Escherichia coli O157:H7, other verotoxin-producing E coli and the hemolytic uremic syndrome in childhood: part 4

HOW ARE VTEC INFECTION AND HUS RECOGNIZED CLINICALLY?
Gastro tntestinal infection with E coli O157:H7 most commonly begins with a crampy, watery diarrhea after an incubation period of three to four days (range one to 10 days). Infection may also progress to bloody diarrhea with stools containing amounts of blood ranging from streaks to grossly visible blood. The proportion of patients who go on to develop bloody diarrhea is unknown because those with non-bloody diarrhea are less likely to have stool cultures pert formed.In clinical series, bloody stools are observed in over 75% of patients and usually are evident one to three days after the onset of illness. Half the patients also have vomiting, but only about one-third develop fever. In the majority of patients, symptoms usually resolve after a week. More severe manifestations of this illness include intussusception, rectal prolapse, hemo tytic anemia and hus or thrombotic thrombocytopenic purpura.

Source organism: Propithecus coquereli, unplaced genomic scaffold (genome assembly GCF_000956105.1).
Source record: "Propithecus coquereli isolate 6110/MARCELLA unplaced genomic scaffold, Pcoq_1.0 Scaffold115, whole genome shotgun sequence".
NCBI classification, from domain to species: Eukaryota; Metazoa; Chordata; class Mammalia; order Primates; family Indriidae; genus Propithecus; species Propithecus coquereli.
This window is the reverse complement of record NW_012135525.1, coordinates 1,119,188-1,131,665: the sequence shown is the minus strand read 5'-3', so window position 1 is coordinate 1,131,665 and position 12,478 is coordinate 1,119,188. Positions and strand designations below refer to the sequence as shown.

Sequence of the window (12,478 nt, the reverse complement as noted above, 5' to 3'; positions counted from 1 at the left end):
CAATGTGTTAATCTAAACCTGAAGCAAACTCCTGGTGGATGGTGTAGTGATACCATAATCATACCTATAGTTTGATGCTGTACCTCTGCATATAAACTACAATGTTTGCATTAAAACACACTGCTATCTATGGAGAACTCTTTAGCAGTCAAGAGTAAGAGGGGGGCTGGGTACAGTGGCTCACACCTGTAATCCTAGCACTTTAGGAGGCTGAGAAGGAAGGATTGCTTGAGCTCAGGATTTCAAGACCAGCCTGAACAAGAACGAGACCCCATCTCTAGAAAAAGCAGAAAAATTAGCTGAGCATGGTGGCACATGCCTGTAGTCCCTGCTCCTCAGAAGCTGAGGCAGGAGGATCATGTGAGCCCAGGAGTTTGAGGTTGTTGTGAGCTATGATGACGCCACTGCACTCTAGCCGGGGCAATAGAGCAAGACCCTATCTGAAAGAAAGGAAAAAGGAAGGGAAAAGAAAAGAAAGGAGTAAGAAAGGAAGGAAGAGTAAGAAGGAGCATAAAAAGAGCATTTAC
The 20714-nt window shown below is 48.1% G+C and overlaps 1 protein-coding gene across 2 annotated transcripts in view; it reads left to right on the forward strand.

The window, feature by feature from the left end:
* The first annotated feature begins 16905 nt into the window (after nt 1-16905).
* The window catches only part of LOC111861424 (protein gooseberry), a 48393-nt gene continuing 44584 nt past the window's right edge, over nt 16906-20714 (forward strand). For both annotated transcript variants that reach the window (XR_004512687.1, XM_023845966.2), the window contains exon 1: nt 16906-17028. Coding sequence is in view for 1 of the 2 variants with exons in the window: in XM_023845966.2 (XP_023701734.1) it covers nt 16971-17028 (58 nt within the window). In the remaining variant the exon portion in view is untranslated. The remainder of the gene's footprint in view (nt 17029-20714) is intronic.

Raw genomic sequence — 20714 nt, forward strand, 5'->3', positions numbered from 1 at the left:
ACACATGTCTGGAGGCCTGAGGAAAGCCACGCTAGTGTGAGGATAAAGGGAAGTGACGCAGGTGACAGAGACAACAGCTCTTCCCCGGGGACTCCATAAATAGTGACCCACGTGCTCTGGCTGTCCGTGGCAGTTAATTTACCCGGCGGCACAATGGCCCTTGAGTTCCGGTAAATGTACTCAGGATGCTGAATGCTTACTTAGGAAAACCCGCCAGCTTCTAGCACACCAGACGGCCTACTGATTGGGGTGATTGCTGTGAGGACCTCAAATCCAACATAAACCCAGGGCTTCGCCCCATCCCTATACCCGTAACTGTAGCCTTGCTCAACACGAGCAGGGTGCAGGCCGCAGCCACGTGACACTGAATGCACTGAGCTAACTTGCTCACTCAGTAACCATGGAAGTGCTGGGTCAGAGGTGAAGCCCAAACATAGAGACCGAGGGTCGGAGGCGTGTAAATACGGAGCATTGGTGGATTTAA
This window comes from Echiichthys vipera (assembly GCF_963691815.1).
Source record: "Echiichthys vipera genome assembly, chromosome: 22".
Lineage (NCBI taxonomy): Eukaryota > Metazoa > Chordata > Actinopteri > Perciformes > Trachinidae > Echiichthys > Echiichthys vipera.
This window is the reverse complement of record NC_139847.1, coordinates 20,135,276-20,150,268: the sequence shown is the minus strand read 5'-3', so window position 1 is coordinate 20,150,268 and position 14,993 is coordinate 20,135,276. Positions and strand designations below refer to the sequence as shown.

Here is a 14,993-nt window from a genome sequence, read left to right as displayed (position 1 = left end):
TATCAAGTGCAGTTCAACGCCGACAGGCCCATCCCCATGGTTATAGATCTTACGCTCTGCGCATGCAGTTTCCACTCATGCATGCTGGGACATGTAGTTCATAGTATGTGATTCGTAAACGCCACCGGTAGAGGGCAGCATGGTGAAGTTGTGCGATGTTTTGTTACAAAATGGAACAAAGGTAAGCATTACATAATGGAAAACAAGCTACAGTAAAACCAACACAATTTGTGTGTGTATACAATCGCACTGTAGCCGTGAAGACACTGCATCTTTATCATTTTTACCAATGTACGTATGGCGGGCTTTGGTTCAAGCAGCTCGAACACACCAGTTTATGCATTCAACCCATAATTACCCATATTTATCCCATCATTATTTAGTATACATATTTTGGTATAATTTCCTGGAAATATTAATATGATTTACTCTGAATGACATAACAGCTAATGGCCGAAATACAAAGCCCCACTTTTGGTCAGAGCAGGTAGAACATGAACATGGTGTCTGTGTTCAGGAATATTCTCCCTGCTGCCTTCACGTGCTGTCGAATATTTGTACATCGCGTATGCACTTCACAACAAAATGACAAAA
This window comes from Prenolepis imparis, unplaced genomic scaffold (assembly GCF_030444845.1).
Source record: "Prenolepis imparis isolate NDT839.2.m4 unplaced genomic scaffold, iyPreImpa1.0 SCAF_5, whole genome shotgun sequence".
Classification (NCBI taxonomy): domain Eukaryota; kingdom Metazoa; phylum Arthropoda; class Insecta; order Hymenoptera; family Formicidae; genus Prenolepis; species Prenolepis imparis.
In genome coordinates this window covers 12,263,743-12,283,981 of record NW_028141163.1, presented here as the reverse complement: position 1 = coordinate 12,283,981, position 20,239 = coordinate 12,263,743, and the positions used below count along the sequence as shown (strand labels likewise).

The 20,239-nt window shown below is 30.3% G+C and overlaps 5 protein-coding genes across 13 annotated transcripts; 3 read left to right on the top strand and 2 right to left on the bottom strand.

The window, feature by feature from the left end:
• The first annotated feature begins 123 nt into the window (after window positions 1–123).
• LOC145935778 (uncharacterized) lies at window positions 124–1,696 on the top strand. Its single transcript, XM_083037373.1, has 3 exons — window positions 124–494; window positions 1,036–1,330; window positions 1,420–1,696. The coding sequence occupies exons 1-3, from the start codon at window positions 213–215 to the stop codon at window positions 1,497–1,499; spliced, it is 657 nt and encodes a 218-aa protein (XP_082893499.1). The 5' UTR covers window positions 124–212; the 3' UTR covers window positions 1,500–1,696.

Hus typically appears abruptly five to nine days after the onset of gastro t ntestinal symptoms but can occur as early as one to two days after diarrhea begins. hus is recognized by the rapid development of hemolytic anemia, thrombocytopenia and evidence of acute renal injury, in conjunction with variable degrees of central nervous system dystunction (including lethargy, seizures or coma). It is now clear that hus can also occur in a subclinical form, in which renal injury escapes recognition because the child continues to produce urine, and in an incomplete form, in which pati ents have hemolytic anemia or thrombocytopenia without evidence of acute renal inj ury. Your drugs could be so cheap – get actos diabetes at trusted foreign online pharmacy.

This entry was posted in Escherichia coli O157:H7 and tagged Escherichia coli, GASTROENTERITIS, O157:H7 INFECTION.